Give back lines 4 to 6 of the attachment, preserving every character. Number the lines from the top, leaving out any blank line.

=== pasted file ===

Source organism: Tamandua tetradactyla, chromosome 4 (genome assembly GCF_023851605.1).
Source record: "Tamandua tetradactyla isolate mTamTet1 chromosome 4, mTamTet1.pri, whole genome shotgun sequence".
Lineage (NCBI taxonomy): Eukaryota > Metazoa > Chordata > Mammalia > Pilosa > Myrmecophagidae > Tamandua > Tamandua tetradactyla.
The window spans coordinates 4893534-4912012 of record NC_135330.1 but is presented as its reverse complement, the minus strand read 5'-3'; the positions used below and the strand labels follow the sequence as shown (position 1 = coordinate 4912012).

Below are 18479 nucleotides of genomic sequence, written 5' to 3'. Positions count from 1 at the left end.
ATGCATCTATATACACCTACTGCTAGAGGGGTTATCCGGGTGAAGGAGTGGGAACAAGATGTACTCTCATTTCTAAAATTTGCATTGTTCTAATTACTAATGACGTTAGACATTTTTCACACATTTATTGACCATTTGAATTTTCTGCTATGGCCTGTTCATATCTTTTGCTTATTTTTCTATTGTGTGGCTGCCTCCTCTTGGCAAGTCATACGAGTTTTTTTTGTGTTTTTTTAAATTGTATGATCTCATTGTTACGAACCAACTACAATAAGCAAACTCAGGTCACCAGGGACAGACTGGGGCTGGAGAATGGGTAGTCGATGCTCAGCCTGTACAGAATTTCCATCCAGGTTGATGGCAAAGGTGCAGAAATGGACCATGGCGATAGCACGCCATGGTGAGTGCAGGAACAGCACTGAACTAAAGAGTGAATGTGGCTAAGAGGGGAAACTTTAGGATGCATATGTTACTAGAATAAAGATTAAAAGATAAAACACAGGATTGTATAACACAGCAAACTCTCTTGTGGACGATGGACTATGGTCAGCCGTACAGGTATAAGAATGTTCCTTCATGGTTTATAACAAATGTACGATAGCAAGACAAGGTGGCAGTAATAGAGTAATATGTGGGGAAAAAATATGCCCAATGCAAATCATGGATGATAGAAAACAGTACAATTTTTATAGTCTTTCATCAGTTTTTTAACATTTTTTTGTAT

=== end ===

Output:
The window spans coordinates 4893534-4912012 of record NC_135330.1 but is presented as its reverse complement, the minus strand read 5'-3'; the positions used below and the strand labels follow the sequence as shown (position 1 = coordinate 4912012).

Below are 18479 nucleotides of genomic sequence, written 5' to 3'. Positions count from 1 at the left end.
ATGCATCTATATACACCTACTGCTAGAGGGGTTATCCGGGTGAAGGAGTGGGAACAAGATGTACTCTCATTTCTAAAATTTGCATTGTTCTAATTACTAATGACGTTAGACATTTTTCACACATTTATTGACCATTTGAATTTTCTGCTATGGCCTGTTCATATCTTTTGCTTATTTTTCTATTGTGTGGCTGCCTCCTCTTGGCAAGTCATACGAGTTTTTTTTGTGTTTTTTTAAATTGTATGATCTCATTGTTACGAACCAACTACAATAAGCAAACTCAGGTCACCAGGGACAGACTGGGGCTGGAGAATGGGTAGTCGATGCTCAGCCTGTACAGAATTTCCATCCAGGTTGATGGCAAAGGTGCAGAAATGGACCATGGCGATAGCACGCCATGGTGAGTGCAGGAACAGCACTGAACTAAAGAGTGAATGTGGCTAAGAGGGGAAACTTTAGGATGCATATGTTACTAGAATAAAGATTAAAAGATAAAACACAGGATTGTATAACACAGCAAACTCTCTTGTGGACGATGGACTATGGTCAGCCGTACAGGTATAAGAATGTTCCTTCATGGTTTATAACAAATGTACGATAGCAAGACAAGGTGGCAGTAATAGAGTAATATGTGGGGAAAAAATATGCCCAATGCAAATCATGGATGATAGAAAACAGTACAATTTTTATAGTCTTTCATCAGTTTTTTAACATTTTTTTGTAT